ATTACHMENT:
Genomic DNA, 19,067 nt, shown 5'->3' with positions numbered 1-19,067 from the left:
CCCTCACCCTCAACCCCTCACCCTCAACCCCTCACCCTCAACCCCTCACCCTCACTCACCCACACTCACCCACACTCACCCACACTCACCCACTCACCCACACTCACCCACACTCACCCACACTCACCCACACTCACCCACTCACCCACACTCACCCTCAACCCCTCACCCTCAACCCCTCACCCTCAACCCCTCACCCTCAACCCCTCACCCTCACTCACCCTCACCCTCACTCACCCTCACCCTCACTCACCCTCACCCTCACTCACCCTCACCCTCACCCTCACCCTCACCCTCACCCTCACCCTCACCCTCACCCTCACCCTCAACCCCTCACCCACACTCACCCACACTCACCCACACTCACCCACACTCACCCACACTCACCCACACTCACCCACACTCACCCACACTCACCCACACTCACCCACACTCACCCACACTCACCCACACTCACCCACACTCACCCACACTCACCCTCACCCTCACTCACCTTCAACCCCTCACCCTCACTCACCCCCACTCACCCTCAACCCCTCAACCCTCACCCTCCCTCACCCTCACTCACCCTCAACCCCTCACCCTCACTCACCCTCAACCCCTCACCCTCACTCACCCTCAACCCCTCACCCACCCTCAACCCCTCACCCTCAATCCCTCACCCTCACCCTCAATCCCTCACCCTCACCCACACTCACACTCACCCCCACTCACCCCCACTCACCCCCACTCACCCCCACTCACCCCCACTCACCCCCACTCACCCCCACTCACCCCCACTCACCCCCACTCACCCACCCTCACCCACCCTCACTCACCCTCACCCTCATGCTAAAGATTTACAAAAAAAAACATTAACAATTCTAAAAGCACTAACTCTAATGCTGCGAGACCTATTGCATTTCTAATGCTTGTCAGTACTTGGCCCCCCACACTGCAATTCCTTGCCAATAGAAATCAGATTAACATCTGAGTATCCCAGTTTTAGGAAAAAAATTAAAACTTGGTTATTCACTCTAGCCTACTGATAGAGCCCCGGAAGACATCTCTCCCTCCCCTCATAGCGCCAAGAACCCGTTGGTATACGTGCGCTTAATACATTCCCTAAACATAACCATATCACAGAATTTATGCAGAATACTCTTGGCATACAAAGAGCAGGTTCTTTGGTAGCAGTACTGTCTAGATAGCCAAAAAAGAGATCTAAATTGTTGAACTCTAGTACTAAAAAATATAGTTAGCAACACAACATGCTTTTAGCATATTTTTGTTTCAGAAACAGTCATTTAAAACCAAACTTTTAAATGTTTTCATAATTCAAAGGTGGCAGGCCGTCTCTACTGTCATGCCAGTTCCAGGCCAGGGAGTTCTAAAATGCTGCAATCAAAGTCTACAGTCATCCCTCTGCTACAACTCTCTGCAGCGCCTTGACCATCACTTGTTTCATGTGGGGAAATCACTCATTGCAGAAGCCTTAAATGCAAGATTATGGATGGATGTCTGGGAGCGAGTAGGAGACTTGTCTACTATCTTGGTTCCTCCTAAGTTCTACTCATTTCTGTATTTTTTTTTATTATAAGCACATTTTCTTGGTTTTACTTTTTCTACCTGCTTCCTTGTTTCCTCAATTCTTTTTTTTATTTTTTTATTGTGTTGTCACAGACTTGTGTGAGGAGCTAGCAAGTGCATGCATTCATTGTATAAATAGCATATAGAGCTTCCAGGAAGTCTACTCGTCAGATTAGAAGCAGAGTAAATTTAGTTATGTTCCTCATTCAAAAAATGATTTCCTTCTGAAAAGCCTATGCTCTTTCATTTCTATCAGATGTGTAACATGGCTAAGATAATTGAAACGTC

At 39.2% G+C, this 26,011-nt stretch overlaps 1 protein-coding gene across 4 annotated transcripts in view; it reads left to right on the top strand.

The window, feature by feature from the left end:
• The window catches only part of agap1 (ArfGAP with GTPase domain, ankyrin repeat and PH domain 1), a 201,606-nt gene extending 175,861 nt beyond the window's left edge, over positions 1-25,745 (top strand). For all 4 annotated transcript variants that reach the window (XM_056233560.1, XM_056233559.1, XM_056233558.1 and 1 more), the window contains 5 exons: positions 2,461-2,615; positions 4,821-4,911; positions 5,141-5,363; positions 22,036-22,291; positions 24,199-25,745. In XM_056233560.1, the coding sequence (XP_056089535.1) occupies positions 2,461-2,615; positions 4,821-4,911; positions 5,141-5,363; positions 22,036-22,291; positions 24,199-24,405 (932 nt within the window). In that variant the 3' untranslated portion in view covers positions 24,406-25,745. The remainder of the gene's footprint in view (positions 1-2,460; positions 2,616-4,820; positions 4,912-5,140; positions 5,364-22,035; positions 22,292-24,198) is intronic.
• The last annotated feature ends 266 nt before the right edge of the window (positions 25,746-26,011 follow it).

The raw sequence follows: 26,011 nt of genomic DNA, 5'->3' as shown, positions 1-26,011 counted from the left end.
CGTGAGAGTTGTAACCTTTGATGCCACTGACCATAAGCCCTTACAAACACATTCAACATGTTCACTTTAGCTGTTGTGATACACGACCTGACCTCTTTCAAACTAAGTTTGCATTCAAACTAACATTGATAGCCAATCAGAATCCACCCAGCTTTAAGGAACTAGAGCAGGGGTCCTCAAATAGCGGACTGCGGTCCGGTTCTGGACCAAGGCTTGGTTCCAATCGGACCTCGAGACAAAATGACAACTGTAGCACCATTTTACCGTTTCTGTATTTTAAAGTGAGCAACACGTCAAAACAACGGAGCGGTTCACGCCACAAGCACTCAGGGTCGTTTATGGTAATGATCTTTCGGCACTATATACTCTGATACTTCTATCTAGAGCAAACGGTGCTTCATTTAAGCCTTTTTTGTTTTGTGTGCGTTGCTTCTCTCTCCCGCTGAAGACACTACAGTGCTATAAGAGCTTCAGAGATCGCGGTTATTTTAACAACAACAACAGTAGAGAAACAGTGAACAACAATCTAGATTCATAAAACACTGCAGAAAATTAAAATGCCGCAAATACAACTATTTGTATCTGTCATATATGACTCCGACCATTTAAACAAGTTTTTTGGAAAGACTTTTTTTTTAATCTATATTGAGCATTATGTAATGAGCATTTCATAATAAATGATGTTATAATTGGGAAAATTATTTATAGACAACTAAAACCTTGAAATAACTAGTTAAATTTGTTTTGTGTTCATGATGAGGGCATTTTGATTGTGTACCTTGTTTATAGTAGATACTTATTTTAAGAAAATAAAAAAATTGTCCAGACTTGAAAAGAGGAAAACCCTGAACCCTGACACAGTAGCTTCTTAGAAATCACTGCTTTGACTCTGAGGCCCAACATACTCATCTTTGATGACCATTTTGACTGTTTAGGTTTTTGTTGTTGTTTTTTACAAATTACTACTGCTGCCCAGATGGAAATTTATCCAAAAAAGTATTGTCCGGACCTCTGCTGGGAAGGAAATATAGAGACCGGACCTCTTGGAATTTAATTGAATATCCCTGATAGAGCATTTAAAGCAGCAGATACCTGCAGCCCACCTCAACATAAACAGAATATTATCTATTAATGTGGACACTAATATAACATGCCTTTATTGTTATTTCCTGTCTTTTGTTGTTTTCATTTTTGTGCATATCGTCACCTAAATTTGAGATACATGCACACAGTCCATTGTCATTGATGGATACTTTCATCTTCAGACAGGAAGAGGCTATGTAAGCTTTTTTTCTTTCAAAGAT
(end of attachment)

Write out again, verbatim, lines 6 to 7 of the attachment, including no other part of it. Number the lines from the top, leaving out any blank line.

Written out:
• The last annotated feature ends 266 nt before the right edge of the window (positions 25,746-26,011 follow it).

The raw sequence follows: 26,011 nt of genomic DNA, 5'->3' as shown, positions 1-26,011 counted from the left end.